Pacers complete extensive search, hire Nate Bjorkgren as head coach
Bjorkgren was a walk-on, won a D League title and was one of Nick Nurse's top assistants.
From one Nate to another — the Pacers hired Toronto Raptors assistant Nate Bjorkgren as their next head coach on Tuesday.
"I am honored to take on the role as head coach of the Indiana Pacers," he said. "This is something I have prepared for during my career.”
It was a job opening the front office took their time in filling — all while losing one of their own to the Philadelphia 76ers.
As they wrapped up their search over the weekend, sources said the Pacers began notifying candidates. Finalists included two other top assistant coaches, Miami’s Dan Craig and New Orleans’ Chris Finch.
Over the last 55 days, since they opted to part ways with Nate McMillan after four seasons, more than 20 candidates, with a variety of experience, were interviewed. And starting with a large pool of candidates was the plan all along.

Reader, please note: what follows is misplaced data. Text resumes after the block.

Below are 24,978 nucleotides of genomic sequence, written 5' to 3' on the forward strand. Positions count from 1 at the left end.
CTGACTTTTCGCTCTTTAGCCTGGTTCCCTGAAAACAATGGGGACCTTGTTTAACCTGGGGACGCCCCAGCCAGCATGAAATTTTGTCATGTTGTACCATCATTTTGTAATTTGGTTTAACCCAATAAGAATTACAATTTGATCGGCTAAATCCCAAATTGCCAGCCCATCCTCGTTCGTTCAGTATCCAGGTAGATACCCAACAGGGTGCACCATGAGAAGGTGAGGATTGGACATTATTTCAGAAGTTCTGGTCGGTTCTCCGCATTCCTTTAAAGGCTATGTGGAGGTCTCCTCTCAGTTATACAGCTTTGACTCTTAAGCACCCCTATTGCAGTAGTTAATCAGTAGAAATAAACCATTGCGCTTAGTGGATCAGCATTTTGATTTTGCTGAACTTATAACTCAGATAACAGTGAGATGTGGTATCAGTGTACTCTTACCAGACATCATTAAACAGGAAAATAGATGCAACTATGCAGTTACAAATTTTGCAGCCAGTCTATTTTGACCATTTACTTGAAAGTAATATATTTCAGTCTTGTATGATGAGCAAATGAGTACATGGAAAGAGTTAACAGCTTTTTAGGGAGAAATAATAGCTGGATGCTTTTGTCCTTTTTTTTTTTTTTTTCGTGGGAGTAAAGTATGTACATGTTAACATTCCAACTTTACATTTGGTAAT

This was not only Kevin Pritchard’s first coaching hire since becoming president of basketball operations in 2017, but it was also the franchise’s first head-coaching hire from the outside since Jim O’Brien in 2007. In 2011, they promoted now championship-winning coach Frank Vogel, and Larry Bird turned to McMillan in 2016.
The overarching theme: what’s a realistic model they could replicate? The Pacers were enamored by the Raptors and Pritchard wanted to hire the next Nick Nurse rather than going with a coach who already had an opportunity.
Looking to replicate his success, Pritchard finalized the hiring one of Nurse’s top assistants (and longtime friend).
"This was an extensive and thorough search, and when we reached the conclusion, we felt strongly Nate is the right coach for us at the right time,” Pritchard said in a statement. “He comes from a winning background, has experienced championship success, is innovative and his communication skills along with his positivity are tremendous. We all look forward to a long, successful partnership in helping the Pacers move forward."
That last sentence is noteworthy. Traditionally, the Pacers rarely keep head coaches more than four seasons. McMillan guided the team for four seasons, Vogel for five and a half, O’Brien for three and half, and Rick Carlisle for four. Vogel (Lakers) and Carlisle (Mavericks) then both went elsewhere and won championships.